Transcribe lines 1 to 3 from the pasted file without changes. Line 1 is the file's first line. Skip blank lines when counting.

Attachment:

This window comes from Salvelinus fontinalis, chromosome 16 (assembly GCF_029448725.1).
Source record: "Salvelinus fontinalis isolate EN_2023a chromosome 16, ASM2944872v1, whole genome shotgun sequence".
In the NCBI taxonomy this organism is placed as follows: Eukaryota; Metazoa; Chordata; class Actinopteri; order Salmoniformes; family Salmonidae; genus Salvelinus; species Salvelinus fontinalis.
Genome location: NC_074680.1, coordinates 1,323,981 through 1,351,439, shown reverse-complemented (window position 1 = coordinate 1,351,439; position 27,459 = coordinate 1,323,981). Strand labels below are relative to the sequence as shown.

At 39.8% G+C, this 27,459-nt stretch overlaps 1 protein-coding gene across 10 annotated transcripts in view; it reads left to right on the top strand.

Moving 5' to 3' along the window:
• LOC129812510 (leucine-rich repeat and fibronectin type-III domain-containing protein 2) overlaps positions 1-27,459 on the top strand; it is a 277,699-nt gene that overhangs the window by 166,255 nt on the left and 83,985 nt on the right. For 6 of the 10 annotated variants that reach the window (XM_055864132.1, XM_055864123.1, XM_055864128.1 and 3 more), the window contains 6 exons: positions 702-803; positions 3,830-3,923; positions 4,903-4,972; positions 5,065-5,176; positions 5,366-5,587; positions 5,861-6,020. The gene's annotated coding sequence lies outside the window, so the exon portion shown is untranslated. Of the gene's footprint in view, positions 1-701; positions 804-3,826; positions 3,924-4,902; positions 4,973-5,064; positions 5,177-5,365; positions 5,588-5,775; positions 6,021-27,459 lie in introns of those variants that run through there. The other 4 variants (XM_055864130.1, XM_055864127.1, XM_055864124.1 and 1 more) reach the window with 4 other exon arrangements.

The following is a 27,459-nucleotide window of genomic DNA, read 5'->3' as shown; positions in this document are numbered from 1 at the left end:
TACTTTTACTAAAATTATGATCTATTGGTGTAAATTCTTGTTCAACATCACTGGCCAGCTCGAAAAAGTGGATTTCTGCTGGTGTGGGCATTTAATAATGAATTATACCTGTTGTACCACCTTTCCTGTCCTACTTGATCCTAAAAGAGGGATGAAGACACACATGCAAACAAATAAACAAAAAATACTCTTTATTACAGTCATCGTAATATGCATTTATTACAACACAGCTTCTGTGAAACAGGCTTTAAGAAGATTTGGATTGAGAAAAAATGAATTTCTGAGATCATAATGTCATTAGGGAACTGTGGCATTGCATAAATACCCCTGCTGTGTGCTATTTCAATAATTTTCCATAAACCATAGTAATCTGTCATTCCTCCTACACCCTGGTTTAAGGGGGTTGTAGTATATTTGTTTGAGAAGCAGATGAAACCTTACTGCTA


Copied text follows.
This window comes from Salvelinus fontinalis, chromosome 16 (assembly GCF_029448725.1).
Source record: "Salvelinus fontinalis isolate EN_2023a chromosome 16, ASM2944872v1, whole genome shotgun sequence".
In the NCBI taxonomy this organism is placed as follows: Eukaryota; Metazoa; Chordata; class Actinopteri; order Salmoniformes; family Salmonidae; genus Salvelinus; species Salvelinus fontinalis.